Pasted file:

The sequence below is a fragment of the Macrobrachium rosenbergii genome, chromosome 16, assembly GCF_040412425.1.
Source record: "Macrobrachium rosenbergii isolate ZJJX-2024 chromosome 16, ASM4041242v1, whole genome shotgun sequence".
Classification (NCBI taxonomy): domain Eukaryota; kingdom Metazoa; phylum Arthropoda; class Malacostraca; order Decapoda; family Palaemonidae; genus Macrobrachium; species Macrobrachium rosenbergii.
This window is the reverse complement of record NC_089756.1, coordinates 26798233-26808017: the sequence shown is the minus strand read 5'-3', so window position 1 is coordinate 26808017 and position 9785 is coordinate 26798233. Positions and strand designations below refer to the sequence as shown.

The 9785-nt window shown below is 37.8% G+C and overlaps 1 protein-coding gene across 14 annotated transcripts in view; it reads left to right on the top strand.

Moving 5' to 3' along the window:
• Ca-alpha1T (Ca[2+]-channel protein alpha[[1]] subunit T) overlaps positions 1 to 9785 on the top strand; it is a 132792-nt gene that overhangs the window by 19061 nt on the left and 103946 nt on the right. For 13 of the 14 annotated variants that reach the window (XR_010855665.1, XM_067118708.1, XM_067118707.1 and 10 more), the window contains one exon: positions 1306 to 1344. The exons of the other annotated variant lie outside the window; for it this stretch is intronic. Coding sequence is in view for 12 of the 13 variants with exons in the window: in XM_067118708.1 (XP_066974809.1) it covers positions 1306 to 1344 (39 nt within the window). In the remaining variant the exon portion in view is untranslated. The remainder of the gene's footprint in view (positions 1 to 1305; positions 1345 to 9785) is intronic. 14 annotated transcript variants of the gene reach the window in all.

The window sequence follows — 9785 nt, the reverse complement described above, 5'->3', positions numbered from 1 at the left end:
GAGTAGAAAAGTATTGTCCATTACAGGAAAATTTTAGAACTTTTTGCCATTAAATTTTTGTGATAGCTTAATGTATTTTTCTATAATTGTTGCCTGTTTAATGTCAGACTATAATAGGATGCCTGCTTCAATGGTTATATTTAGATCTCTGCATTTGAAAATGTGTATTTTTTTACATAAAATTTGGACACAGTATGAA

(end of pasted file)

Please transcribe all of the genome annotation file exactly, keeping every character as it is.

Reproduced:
The sequence below is a fragment of the Macrobrachium rosenbergii genome, chromosome 16, assembly GCF_040412425.1.
Source record: "Macrobrachium rosenbergii isolate ZJJX-2024 chromosome 16, ASM4041242v1, whole genome shotgun sequence".
Classification (NCBI taxonomy): domain Eukaryota; kingdom Metazoa; phylum Arthropoda; class Malacostraca; order Decapoda; family Palaemonidae; genus Macrobrachium; species Macrobrachium rosenbergii.
This window is the reverse complement of record NC_089756.1, coordinates 26798233-26808017: the sequence shown is the minus strand read 5'-3', so window position 1 is coordinate 26808017 and position 9785 is coordinate 26798233. Positions and strand designations below refer to the sequence as shown.

The 9785-nt window shown below is 37.8% G+C and overlaps 1 protein-coding gene across 14 annotated transcripts in view; it reads left to right on the top strand.

Moving 5' to 3' along the window:
• Ca-alpha1T (Ca[2+]-channel protein alpha[[1]] subunit T) overlaps positions 1 to 9785 on the top strand; it is a 132792-nt gene that overhangs the window by 19061 nt on the left and 103946 nt on the right. For 13 of the 14 annotated variants that reach the window (XR_010855665.1, XM_067118708.1, XM_067118707.1 and 10 more), the window contains one exon: positions 1306 to 1344. The exons of the other annotated variant lie outside the window; for it this stretch is intronic. Coding sequence is in view for 12 of the 13 variants with exons in the window: in XM_067118708.1 (XP_066974809.1) it covers positions 1306 to 1344 (39 nt within the window). In the remaining variant the exon portion in view is untranslated. The remainder of the gene's footprint in view (positions 1 to 1305; positions 1345 to 9785) is intronic. 14 annotated transcript variants of the gene reach the window in all.

The window sequence follows — 9785 nt, the reverse complement described above, 5'->3', positions numbered from 1 at the left end:
GAGTAGAAAAGTATTGTCCATTACAGGAAAATTTTAGAACTTTTTGCCATTAAATTTTTGTGATAGCTTAATGTATTTTTCTATAATTGTTGCCTGTTTAATGTCAGACTATAATAGGATGCCTGCTTCAATGGTTATATTTAGATCTCTGCATTTGAAAATGTGTATTTTTTTACATAAAATTTGGACACAGTATGAA